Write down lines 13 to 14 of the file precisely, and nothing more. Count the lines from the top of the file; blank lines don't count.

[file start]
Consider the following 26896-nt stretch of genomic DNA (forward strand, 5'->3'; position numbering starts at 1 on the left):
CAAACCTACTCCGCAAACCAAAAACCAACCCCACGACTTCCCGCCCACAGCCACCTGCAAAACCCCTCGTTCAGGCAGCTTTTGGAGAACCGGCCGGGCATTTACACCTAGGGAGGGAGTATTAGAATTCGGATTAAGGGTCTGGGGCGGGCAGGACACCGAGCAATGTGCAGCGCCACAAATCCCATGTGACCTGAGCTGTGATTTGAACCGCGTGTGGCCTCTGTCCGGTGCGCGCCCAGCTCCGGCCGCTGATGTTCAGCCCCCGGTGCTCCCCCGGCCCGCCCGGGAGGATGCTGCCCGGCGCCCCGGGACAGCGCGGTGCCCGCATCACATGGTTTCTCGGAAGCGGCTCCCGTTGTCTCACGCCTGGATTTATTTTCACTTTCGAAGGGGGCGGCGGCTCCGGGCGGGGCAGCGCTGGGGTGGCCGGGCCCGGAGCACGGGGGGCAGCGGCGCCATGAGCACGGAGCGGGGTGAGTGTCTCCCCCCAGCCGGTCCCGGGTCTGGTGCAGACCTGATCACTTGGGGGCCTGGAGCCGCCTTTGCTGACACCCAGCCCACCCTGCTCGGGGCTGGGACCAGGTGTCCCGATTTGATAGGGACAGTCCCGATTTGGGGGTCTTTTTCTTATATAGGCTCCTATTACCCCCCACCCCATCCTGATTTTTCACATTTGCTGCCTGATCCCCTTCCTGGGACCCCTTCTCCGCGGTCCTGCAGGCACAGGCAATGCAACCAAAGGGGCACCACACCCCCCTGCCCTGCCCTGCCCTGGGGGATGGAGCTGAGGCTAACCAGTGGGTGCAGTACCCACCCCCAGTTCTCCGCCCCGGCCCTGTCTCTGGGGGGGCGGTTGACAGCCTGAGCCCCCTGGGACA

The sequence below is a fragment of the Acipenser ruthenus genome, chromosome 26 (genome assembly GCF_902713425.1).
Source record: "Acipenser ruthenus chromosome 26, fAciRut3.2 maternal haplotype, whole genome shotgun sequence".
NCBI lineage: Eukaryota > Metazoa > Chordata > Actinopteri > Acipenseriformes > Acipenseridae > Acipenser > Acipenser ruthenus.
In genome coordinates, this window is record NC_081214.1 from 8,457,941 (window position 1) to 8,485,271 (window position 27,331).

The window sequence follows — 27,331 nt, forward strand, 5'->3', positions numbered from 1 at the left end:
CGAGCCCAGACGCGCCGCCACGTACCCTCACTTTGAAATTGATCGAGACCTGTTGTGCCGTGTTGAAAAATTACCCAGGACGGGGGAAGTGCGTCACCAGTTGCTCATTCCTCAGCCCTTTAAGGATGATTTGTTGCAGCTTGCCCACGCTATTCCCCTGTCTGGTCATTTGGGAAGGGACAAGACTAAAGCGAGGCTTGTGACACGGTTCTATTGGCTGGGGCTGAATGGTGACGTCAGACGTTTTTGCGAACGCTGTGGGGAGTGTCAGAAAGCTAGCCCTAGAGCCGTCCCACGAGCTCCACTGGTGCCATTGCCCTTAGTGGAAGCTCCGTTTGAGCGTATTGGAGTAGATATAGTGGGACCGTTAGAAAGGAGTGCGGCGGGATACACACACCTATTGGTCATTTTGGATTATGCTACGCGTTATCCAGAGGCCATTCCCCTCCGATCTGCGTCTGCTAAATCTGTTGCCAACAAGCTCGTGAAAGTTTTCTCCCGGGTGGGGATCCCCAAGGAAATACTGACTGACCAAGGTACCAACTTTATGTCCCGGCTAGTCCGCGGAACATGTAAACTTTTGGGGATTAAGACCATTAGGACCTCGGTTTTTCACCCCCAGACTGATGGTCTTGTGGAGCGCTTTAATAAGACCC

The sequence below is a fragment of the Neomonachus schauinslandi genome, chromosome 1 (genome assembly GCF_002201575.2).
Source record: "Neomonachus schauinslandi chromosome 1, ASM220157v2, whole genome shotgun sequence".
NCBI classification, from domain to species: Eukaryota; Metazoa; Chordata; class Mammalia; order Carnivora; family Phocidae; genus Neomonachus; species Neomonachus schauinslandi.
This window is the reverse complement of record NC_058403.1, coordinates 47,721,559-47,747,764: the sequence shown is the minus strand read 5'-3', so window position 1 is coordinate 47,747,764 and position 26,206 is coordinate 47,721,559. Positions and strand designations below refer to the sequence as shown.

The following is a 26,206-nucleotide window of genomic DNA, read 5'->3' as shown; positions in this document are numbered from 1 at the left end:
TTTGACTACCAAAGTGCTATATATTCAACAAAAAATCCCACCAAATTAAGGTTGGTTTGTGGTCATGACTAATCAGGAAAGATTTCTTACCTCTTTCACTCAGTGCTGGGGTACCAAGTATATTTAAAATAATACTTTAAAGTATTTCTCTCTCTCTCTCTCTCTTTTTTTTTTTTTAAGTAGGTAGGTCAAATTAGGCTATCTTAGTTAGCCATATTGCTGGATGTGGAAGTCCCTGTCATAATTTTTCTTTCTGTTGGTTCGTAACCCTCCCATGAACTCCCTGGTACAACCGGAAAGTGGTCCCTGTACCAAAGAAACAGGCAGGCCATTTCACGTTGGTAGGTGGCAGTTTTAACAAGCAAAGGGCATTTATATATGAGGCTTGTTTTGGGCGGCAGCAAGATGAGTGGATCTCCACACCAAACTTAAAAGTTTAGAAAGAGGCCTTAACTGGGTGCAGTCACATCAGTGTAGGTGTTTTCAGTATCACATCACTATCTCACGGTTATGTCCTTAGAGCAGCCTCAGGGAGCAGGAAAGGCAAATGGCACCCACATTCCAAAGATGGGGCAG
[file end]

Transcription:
The following is a 26,206-nucleotide window of genomic DNA, read 5'->3' as shown; positions in this document are numbered from 1 at the left end:
TTTGACTACCAAAGTGCTATATATTCAACAAAAAATCCCACCAAATTAAGGTTGGTTTGTGGTCATGACTAATCAGGAAAGATTTCTTACCTCTTTCACTCAGTGCTGGGGTACCAAGTATATTTAAAATAATACTTTAAAGTATTTCTCTCTCTCTCTCTCTCTTTTTTTTTTTTTAAGTAGGTAGGTCAAATTAGGCTATCTTAGTTAGCCATATTGCTGGATGTGGAAGTCCCTGTCATAATTTTTCTTTCTGTTGGTTCGTAACCCTCCCATGAACTCCCTGGTACAACCGGAAAGTGGTCCCTGTACCAAAGAAACAGGCAGGCCATTTCACGTTGGTAGGTGGCAGTTTTAACAAGCAAAGGGCATTTATATATGAGGCTTGTTTTGGGCGGCAGCAAGATGAGTGGATCTCCACACCAAACTTAAAAGTTTAGAAAGAGGCCTTAACTGGGTGCAGTCACATCAGTGTAGGTGTTTTCAGTATCACATCACTATCTCACGGTTATGTCCTTAGAGCAGCCTCAGGGAGCAGGAAAGGCAAATGGCACCCACATTCCAAAGATGGGGCAG